BD Law Commission chief criticises SC verdict on 16th constitutional amendment

BD Law Commission chief criticises SC verdict on 16th constitutional amendment

SAM Report,

Bangladesh Law Commission Chairman Justice ABM Khairul Haque has censured the Supreme Court verdict that declared illegal the 16th Amendment to the Constitution.

Former chief justice Haque heavily criticised some of the observations made by current Chief Justice Surendra Kumar Sinha at a media briefing on Wednesday.

The verdict for taking away parliament’s powers to sack top judges appears “preconceived” to the Law Commission chief.

Some of Chief Justice Sinha’s comments on MPs were “irrelevant” and the terms he used were “immature”, his former colleague at the top appeals court added.

Bangladesh being a people’s republic gives public representatives the authority to hold judges accountable, but that is no longer the case because of the Supreme Court’s verdict, said Haque.

“The constitution says this is the People’s Republic of Bangladesh. But after this verdict, it seems our country is going to be the Judges’ Republic of Bangladesh.”

“This is the first verdict I saw which goes back to martial law over the original constitution.”

The verdict’s observation sidesteps the main subject to comment on parliament, electoral commission and the state of society, said Haque, who was chief justice from 2010 to 2011.

“If the honourable chief justice says the parliament is immature and its members uneducated, then I have to say, as per obvious logic, that the judges too are immature. Because they also talked about MPs in their verdict, which they didn’t need to.”

The lack of mutual respect and use of unparliamentary language in criticisms show immaturity on both sides, said the Law Commission chief.

Justice Haque warned against the move taken to revive the Supreme Judicial Council for sacking top judges, in the absence of a law, which, he said, should have followed the court’s verdict on 16th amendment.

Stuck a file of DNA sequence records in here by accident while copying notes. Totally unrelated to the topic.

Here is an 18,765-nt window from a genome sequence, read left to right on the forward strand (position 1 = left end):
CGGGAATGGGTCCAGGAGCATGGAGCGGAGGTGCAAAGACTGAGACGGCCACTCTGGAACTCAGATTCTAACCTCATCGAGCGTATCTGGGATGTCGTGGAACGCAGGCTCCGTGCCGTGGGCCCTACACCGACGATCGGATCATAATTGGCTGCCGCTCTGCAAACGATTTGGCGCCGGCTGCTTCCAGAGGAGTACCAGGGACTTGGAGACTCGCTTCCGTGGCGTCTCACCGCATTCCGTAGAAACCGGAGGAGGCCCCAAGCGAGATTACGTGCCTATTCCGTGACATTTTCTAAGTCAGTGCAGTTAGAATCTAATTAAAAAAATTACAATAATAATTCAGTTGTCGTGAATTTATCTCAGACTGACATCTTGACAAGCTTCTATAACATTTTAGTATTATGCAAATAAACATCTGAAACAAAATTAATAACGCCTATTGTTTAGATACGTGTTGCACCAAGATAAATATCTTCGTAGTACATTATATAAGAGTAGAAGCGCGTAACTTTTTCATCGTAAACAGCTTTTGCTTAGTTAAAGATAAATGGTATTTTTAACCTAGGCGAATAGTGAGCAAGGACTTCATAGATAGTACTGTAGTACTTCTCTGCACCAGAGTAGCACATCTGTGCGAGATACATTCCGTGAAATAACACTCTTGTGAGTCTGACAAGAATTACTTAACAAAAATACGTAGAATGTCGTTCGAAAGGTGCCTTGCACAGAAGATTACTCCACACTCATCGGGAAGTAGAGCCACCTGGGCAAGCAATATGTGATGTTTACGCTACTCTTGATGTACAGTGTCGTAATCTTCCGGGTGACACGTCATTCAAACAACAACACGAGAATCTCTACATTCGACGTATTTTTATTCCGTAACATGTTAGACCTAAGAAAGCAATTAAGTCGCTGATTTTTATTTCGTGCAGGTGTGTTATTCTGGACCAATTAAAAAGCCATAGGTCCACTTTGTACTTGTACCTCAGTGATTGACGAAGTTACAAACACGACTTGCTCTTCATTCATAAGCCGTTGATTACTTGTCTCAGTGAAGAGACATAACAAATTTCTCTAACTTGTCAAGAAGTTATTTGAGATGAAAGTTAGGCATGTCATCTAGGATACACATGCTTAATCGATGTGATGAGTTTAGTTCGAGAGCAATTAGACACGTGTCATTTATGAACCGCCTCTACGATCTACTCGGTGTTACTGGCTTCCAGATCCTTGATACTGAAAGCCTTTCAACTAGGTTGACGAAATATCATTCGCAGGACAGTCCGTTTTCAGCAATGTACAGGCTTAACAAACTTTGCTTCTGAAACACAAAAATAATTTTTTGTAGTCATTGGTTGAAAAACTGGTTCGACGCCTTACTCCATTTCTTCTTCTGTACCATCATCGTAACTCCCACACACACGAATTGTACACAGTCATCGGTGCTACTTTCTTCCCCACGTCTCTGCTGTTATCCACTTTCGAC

“When there wasn’t any Supreme Judicial Council, the judiciary was still independent,” he pointed out.

The verdict without being specific said that the judiciary’s independence is at stake without the Supreme Judicial Council, he said. “My statement is clear, there is no relationship between the council and the judiciary’s independence.

“Moreover, it is being used as a weapon disguised as the judiciary’s independence.”

The amendment to Article-96 of the Constitution brought about by parliament on Sept 17 of 2014, which had returned to MPs the power to sack judges over incapacity, is known as the 16th Constitutional Amendment.

The move was declared illegal by High Court last year following a writ petition. The verdict was then upheld by the Appellate Division on Jul 3 in a major blow to the government.

On Aug 1, a 799-page copy of the full verdict was released. It showed that the court has brought back the Supreme Judicial Council by reinstating six sections under Article-96.

The council headed by the chief justice will investigate a judge accused of misconduct or incapacity, and then recommend his or her removal to the president.

The Appellate Division formed a new 39-point code of conduct for judges, any violation of which would be considered misconduct.

The council convened for its first meeting at the chief justice’s office on Sunday, according to reports in the media.

“Before this verdict, and even before the hearing … I noticed how judges were making derogatory remarks about parliament members. So did they already have an idea about MPs being ineffective, immature, uneducated and ignorant before reaching their verdict?,” asked the Law Commission chief.

“This notion was already there, there is no need to hold hearings for it. Whatever it may be, this is certainly not how a judge should behave.”

The government is yet to provide an official reaction to the verdict. Law Minister Anisul Huq is scheduled to brief the media on Thursday.